Like it or not, read it or not, accept this or not…the Bible just had an impact on your life. If we learn anything from Friday’s single-vote loss in the state senate on HB74, it is that the Bible was more influential than the Constitution. It’s kind of like Malcolm X explained black history. “We didn’t land on Plymouth Rock. Plymouth Rock landed on us!” In much the same way, we just got thumped by the Bible-thumpers.
Some in the GLBT community and their friends are calling for more political action, singling out legislators who supported the bill and looking to the next election for change. Others may choose cynicism and disengage from the public debate. I have heard a few advocate for educating the community about these issues.
One bold blogger suggested progressive, gay rights advocates move to Wyoming. “If about 40,000 of us progressives moved to Wyoming, we could turn that state, and the US Senate, on its head. Same with Alaska. WY has a population of about 550k, Alaska 680k. An influx of progressive voters could make those states spin 180 degrees.” However, the writer quickly added, “But I'm not willing to move to either outpost.” So much for that strategy!
I have an alternative idea. Study the Bible. Please give me a few more paragraphs before you hit delete. I know the Bible has been the weapon of choice for many of the proponents of gay discrimination laws. Rev. Benhard Kuiper, a former Colorado Springs Presbyterian pastor is famous on the internet for having preached, “It should be made clear that in order to live a Christian life, any Christian must be able to discriminate and hate, because that's what the bible says.”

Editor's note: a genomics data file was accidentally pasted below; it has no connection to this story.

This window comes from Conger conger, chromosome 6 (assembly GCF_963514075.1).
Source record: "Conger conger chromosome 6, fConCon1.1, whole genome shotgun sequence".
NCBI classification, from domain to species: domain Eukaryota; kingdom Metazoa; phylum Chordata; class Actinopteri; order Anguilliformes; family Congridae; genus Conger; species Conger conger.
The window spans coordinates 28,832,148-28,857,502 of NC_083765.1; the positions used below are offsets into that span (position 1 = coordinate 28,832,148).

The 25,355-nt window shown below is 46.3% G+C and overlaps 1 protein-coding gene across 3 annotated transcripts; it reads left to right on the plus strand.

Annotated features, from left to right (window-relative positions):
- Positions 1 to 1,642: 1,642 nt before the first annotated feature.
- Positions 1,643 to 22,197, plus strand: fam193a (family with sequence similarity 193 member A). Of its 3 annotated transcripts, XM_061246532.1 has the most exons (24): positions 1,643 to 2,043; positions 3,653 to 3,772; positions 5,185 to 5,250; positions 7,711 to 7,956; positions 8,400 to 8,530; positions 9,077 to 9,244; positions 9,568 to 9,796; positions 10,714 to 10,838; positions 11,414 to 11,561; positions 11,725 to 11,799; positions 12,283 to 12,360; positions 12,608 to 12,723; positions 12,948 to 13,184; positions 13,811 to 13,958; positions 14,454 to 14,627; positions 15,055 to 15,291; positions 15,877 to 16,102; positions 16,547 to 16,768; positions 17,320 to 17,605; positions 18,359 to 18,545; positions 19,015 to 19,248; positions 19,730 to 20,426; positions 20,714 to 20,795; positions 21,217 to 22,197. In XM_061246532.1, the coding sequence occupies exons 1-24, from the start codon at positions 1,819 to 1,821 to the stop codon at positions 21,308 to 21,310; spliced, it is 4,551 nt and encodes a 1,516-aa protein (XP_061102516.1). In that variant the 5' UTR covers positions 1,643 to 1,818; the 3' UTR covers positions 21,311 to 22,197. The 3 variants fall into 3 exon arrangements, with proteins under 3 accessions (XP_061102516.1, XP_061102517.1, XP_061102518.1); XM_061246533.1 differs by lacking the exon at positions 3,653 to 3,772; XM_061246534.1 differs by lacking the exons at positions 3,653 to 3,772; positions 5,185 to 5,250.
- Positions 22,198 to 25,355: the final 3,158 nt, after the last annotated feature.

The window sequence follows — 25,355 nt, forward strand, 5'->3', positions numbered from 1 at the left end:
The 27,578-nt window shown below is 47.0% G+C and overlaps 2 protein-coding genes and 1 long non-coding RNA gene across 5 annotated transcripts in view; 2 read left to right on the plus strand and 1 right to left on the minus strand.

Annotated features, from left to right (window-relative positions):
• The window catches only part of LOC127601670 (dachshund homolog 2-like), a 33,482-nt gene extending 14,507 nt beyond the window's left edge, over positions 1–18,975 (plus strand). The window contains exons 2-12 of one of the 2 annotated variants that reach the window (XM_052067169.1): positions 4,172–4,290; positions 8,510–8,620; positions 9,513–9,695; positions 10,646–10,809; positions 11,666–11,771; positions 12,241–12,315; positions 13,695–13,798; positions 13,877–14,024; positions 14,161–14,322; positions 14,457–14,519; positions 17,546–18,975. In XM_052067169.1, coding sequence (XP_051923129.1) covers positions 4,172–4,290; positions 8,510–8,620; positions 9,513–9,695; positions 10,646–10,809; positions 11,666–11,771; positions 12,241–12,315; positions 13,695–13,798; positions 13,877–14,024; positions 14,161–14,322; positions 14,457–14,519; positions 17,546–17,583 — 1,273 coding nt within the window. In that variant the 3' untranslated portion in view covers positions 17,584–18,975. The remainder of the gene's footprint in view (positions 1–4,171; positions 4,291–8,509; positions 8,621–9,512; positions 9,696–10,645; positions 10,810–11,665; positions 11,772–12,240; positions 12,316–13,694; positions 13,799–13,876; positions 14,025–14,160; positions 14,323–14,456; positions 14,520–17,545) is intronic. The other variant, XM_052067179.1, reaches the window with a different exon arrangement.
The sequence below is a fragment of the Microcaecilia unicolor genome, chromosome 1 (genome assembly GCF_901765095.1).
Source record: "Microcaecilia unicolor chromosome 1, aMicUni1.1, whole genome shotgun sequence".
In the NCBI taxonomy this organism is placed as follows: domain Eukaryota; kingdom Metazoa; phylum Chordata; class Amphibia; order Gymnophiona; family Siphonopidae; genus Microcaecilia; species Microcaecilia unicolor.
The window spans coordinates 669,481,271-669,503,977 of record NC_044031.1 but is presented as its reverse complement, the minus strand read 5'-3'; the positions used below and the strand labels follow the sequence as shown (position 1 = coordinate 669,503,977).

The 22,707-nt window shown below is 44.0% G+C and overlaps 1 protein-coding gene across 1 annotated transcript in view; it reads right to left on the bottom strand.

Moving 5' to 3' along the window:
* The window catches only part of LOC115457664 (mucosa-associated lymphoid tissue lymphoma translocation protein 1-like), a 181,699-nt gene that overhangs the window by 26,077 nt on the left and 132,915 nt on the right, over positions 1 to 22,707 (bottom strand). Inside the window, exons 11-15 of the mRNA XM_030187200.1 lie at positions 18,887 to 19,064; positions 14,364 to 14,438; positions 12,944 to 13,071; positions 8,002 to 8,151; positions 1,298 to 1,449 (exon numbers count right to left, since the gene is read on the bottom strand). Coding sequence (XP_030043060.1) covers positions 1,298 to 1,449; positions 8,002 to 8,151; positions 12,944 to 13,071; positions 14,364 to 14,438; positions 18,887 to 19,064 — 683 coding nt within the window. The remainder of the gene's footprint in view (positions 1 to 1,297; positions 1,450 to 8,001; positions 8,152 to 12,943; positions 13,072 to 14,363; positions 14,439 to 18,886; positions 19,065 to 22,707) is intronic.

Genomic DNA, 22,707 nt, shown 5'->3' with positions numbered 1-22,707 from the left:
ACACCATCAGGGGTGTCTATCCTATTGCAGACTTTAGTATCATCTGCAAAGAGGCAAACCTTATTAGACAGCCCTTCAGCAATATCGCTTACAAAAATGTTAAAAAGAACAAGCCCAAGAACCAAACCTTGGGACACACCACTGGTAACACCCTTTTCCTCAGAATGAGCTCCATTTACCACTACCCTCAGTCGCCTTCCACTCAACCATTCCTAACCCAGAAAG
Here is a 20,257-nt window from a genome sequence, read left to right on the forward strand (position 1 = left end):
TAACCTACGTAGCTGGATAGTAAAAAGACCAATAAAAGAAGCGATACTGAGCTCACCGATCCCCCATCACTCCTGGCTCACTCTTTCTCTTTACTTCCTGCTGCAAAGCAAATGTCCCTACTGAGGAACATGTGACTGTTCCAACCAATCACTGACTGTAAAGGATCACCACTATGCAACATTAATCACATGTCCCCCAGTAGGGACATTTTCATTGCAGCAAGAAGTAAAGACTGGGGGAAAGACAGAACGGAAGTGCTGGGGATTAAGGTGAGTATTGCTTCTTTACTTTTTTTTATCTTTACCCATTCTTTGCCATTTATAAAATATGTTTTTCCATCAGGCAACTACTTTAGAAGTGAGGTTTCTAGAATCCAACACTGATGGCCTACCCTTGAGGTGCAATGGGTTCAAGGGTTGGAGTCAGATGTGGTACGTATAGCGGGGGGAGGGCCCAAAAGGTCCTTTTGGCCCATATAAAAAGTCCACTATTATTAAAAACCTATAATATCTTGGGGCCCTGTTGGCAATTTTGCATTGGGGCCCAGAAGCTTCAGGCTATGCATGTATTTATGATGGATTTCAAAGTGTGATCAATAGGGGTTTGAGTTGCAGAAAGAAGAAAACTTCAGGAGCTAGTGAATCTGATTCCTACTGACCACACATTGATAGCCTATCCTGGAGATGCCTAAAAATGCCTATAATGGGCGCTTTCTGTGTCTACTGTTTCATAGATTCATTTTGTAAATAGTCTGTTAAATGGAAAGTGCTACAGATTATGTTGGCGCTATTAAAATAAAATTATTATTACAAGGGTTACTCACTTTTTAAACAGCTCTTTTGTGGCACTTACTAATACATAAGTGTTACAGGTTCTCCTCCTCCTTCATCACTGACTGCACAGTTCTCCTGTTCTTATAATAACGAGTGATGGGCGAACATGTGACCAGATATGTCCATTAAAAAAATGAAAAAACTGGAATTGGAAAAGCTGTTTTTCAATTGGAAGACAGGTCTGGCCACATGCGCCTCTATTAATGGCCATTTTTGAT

That is not what the Bible says but throughout history, it has been used to justify the oppression of blacks, women, the poor and now homosexuals. People who take it literally may or may not have actually read it but they haven’t studied it. The same is true of those who use it to sanction discrimination. To those who actually study it, the Bible is no longer a weapon to support marginalization of others. It is a shield against discrimination. This book (actually it is an entire library) is far too authoritative in our culture for us to abandon its stories, its metaphors, its meaning and its authority to those who misquote it in self-serving ways.
The late Henri Nouwen, a Roman Catholic Priest and influential spiritual writer who was thought to have been gay) thought homosexuals have what he called, “a unique vocation in the Christian community.” That vocation includes seeking to understand before asking to be understood. Carl Jung poignantly observed, “Nothing worse could happen to one than to be completely understood.”
Studying the Bible as the means to the end of understanding those who supported HB74 may be the best revenge we could exact. Any interest?